Secondary project briefs (ages 11+)


Bronze Awards are typically completed by students aged 11+. They complete a ten-hour project which is a perfect introduction to STEM project work. Over the course of the project, teams of students design their own investigation, record their findings, and reflect on their learnings. This process gives students a taste of what it is like to be a scientist or engineer in the real-world.


Silver Awards are typically completed by students aged 14+ over thirty hours. Project work at Silver level is designed to stretch your students and enrich their STEM studies. Students direct the project, determining the project’s aim and how they will achieve it. They carry out the project, record and analyse their results and reflect on the project and their learnings. All Silver projects are assessed by CREST assessors via our online platform.


Gold Awards are typically completed by students aged 16+ over seventy hours. Students’ projects are self-directed, longer term and immerse them in real research. At this level, we recommend students work with a mentor from their chosen STEM field of study. All Gold projects are assessed by CREST assessors via our online platform. There are more CREST approved resources that have been developed by our partners and providers specific to your region.


There are more CREST approved resources that have been developed by our partners and providers specific to your region.


Find out how to build practical CREST projects into secondary science lessons using our free teacher guidance pack. Supporting this guidance are easy-to-use, free-to-download mapping workbooks, which match individual Bronze, Silver and Gold CREST Award projects with each area of the secondary science curricula for England, Wales, Scotland and Northern Ireland. You can download and save your own copy of the relevant mapping workbook via the following links:


England

Northern Ireland

Scotland

Wales


To browse the briefs, click the buttons below or scroll down.

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3 years ago

World wide washing collection

top toilets!

top toilets! Communication project Have you ever wondered…how simple solutions can improve people’s health and wellbeing? Imagine you are a WASH (Water and Sanitation) expert working for the international development charity Practical Action. You will know that good sanitation improves lives. Composting toilets or other simple sanitation solutions can make a big difference but sometimes you need to persuade the communities you want to help to see the benefits for the time and effort they will need to put in. Use your communication skills to: • Explain why developing simple low tech sanitation solutions benefits the health of the whole community • How better sanitation protects vulnerable people Useful Links www.bit.ly/40-shocking-facts-about-water Interesting facts and statistics on water www.unicef.org/wash/index_wes_related.html Information about common water and sanitation-related diseases www.youtube.com/watch?v=LCKsU4bPFOQ Video on why Global Goal 6 is important in eradicating poverty www.wateraid.org Information about the challenges of water and sanitation www.practicalaction.org/improved-toilets-3 Sanitation systems used in different countries Some things to think about... • What low tech but effective sanitation solutions are there? • How do these systems work, what materials are required and how much time and effort is needed to build them? • How will the maintenance of these systems be organised? • Why do these systems benefit groups such as the elderly or women in particular? • What problems might going to the toilet in the open cause? • Which groups are the hardest to persuade to use toilets and why? • What economic benefits might the community gain from developing such systems? • Does defecation into standing water have other disease implications? Health and safety If you carry out any experiments or practical activities then you will need to put together a risk assessment. To do this you will need to: 1. Find out if any of the substances , equipment or procedures you plan to use are hazardous 2. Assess the risk to yourself and others (which means what could go wrong and how serious that could be, low medium or high) 3. Decide what you need to do to reduce that risk e.g. wearing goggles or other protective equipment and knowing how to deal with any potential accidents You will need to show your risk assessment to your teacher and get his/her approval before doing any practical activities. Remember! Judges will be looking for projects that demonstrate good communication skills, show innovation and creativity and that address a real-world problem. Use the Student Profile form to help structure your project www.crestawards.org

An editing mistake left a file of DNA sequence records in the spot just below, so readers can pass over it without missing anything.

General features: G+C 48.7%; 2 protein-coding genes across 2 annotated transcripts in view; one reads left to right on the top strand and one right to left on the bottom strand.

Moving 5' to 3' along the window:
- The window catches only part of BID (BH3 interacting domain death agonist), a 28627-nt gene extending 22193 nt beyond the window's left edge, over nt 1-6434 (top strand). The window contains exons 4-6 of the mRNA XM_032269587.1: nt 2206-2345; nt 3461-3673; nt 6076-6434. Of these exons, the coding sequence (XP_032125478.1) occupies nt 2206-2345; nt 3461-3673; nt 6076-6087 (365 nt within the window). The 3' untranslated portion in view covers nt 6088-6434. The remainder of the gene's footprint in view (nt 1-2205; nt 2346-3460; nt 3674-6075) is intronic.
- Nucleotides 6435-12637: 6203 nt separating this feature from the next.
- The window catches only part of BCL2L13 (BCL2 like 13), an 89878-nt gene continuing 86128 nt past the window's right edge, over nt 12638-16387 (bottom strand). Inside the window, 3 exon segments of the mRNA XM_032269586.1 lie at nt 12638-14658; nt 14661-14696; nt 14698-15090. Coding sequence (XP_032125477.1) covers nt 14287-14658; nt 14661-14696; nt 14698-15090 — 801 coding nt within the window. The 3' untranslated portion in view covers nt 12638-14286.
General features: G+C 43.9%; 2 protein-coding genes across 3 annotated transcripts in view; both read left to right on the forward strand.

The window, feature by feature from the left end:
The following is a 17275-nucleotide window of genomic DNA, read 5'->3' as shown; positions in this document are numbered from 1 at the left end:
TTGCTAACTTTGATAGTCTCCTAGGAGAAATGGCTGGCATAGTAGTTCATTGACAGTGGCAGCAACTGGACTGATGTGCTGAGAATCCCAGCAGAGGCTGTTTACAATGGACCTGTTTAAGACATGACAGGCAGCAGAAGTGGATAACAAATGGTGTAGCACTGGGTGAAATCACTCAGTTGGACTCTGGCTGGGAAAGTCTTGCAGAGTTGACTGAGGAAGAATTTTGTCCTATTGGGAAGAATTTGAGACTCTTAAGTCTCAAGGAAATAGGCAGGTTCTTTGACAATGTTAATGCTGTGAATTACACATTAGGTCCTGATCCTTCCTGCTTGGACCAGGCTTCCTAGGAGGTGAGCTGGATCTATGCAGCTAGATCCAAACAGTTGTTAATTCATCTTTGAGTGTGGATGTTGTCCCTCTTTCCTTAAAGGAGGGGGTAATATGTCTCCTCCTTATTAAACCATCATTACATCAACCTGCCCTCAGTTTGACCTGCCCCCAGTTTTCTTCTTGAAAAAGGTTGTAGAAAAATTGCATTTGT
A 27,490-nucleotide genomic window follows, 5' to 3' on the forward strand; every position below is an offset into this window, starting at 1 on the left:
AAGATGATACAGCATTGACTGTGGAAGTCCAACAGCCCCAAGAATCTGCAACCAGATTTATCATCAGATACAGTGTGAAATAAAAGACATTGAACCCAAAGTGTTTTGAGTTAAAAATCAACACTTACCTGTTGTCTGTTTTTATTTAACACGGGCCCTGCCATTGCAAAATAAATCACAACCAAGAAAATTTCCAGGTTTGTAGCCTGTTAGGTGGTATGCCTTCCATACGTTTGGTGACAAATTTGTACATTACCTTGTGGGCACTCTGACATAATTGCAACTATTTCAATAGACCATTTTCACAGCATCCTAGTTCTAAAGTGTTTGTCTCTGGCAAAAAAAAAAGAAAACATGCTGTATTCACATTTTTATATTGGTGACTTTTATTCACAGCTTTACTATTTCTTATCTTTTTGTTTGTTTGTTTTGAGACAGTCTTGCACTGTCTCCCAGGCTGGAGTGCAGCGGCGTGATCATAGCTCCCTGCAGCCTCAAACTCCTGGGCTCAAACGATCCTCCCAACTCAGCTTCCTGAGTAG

Bronze level

Ten hour projects recommended for ages 11+. Find out more about this level and how to gain a CREST Award on the Bronze Awards page.


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Bronze

Silver level

Thirty hour projects recommended for ages 14+. Find out more about this level and how to gain a CREST Award on the Silver Award page.


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Silver

Gold level

Seventy hour projects recommended for ages 16+. Find out more about this level and how to gain a CREST Award on the Gold Awards page


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Gold